ESPE Abstracts (2015) 84 P-1-3

Are Heterozygous Carriers of CYP21A2 Less Vulnerable to Psychological Stress?

Anna Nordenström, Agnieszka Butwicka, Henrik Falhammar, Angelica Lindén Hirschberg, Catharina Almqvist, Agneta Nordenskjöld & Louise Frisén


Karolinska Institutet, Stockholm, Sweden


Background: Congenital adrenal hyperplasia (CAH), due to 21-hydroxylase deficiency is one of the most common monogenic autosomal recessive disorders with an incidence of one in 15 000, and even more common in some populations. Do carriers have a survival advantage?

Objective and hypotheses: The HPA axis has been reported to be more active in CYP21A2 carriers, and possibly enable a more rapid return to homeostasis. A compensatory increase in CRH secretion could result in vulnerability to anxiety and depression. Carriers had lower 24 h cortisol excretion but higher ACTH in response to CRH stimulation.

Method: We investigated vulnerability to psychological stress in obligate carriers through the national CAH registry (n=395). The birth or diagnosis of the child was used as the psychological stressor. Psychiatric diagnoses of the parents, in the national diagnosis registry, before and after the birth of a child with CAH were investigated. Parent in general population, with child with hypospadias or with diabetes type 1 were controls.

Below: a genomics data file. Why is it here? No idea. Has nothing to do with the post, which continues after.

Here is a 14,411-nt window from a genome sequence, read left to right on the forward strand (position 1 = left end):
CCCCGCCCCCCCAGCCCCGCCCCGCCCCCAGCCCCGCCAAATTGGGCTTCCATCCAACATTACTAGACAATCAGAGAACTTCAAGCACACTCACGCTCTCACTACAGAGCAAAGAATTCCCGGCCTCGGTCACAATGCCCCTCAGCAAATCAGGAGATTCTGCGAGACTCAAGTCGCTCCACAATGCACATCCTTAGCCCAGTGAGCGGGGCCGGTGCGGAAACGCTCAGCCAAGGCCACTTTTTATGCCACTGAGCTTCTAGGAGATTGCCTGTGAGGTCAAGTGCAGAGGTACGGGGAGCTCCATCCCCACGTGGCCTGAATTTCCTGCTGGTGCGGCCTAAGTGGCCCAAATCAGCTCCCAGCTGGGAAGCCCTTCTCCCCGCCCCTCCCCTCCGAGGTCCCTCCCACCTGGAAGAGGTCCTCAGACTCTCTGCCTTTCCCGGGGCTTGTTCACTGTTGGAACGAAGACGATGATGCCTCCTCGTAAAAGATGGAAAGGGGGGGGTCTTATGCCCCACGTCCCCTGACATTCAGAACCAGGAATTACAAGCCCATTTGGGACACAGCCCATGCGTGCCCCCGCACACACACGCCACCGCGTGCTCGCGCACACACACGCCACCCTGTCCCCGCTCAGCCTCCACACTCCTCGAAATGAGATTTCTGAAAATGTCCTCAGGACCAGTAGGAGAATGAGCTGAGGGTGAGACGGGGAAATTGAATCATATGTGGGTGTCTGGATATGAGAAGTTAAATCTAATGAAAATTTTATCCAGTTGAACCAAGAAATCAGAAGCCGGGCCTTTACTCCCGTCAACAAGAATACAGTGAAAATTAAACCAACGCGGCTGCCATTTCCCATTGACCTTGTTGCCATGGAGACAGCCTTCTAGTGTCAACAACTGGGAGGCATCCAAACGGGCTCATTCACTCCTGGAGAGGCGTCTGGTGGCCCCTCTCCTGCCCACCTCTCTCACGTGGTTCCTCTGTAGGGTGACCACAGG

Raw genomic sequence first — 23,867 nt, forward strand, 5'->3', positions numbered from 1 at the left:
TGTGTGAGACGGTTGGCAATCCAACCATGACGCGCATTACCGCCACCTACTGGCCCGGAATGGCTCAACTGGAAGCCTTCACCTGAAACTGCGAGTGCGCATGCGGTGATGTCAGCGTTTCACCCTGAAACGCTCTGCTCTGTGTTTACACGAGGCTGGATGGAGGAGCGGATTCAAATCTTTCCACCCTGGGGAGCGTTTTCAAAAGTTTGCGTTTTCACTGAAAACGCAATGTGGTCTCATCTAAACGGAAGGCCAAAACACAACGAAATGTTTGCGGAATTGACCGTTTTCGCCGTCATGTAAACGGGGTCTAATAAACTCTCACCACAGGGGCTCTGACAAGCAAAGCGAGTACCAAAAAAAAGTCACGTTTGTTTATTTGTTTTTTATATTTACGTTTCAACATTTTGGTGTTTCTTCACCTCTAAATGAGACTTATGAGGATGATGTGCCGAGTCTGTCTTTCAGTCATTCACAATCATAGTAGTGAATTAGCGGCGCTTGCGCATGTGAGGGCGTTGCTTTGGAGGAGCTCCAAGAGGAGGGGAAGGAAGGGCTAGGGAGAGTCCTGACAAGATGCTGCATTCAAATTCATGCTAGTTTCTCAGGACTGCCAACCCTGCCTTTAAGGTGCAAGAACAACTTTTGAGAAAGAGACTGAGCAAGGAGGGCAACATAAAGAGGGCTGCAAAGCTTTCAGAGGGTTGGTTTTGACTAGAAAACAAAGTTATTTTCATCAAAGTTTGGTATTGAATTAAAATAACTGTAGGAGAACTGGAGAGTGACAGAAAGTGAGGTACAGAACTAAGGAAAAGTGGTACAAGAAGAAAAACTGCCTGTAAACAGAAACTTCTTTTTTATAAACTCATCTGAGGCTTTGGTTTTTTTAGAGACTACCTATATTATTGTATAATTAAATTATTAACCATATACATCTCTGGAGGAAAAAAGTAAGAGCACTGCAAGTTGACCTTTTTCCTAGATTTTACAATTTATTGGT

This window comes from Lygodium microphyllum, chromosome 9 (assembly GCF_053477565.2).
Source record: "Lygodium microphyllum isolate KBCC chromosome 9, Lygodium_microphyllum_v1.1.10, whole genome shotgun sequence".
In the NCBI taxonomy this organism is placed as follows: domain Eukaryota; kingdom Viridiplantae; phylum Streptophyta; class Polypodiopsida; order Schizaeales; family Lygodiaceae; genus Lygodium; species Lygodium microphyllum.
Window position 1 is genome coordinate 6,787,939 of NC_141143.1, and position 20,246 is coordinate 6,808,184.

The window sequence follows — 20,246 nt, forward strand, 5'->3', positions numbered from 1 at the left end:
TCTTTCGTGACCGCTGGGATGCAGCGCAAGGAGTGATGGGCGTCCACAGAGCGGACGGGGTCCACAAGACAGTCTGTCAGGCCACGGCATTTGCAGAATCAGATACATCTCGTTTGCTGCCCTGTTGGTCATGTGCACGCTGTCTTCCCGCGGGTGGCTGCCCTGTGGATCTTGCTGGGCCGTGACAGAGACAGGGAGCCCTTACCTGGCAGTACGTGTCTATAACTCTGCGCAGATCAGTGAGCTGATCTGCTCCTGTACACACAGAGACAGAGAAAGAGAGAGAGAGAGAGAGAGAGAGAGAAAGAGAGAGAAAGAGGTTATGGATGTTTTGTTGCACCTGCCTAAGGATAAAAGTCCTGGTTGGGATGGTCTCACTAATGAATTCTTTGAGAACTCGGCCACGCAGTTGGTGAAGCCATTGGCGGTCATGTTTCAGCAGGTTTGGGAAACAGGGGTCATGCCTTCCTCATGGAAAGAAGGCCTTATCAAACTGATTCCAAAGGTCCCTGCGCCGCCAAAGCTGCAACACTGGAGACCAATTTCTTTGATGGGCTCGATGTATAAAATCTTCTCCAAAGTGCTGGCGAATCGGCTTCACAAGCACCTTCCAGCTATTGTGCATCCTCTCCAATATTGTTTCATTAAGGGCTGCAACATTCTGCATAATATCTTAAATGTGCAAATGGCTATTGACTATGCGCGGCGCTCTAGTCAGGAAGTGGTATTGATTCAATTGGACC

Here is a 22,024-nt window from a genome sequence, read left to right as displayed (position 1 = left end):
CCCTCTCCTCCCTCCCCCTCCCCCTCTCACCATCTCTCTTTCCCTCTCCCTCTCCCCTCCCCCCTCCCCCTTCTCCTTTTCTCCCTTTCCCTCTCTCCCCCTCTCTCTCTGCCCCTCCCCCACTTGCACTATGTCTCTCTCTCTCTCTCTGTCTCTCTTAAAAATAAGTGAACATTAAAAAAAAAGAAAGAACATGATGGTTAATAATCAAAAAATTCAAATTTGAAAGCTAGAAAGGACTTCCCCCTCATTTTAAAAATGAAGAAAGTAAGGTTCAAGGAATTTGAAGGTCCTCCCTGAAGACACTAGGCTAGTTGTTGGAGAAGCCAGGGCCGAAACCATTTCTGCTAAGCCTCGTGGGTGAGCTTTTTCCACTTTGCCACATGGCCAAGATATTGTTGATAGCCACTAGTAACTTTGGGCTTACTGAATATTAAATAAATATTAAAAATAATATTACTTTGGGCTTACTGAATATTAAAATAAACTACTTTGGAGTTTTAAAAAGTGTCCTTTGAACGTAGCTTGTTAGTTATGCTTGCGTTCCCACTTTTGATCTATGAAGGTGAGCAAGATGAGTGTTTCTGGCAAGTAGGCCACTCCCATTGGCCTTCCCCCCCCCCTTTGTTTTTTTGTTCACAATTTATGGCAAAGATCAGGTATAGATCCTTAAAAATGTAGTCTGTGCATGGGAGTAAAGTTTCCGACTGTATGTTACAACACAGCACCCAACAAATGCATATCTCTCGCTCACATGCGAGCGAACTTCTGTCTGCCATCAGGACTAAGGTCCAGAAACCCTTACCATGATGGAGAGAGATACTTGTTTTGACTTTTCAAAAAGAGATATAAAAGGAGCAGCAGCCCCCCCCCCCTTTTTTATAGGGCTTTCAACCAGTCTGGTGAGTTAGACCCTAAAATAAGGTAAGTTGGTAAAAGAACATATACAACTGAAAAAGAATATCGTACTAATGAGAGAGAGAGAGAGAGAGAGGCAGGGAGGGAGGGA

Results: Parents of children with CAH had less risk of receiving a psychiatric diagnosis of affective disorder or substance miss-use after the diagnosis of the child, compared to the general population, odds ratio (OR) 0.3 (95% CI 0.2–0.7) and 0.3 (0.1–0.8) respectively after the child’s birth. Compared to parents with a child with hypospadias OR 0.5 (0.2–0.9) and 0.3 (0.1–0.7), and parents of a child with T1DM OR 0.4 (0.2–0.9) and 0.2 (0.1–0.6) respectively.

Conclusion: Parents of children with CAH had less risk of receiving a psychiatric diagnosis of affective disorder or substance miss-use after the diagnosis of the child, compared to the general population, OR 0.3 (95% CI 0.2–0.7) and 0.3 (0.1–0.8) respectively after the child’s birth. Compared to parents with a child with hypospadias OR 0.5 (0.2–0.9) and 0.3 (0.1–0.7), and parents of a child with T1DM OR 0.4 (0.2–0.9) and 0.2 (0.1–0.6) respectively.

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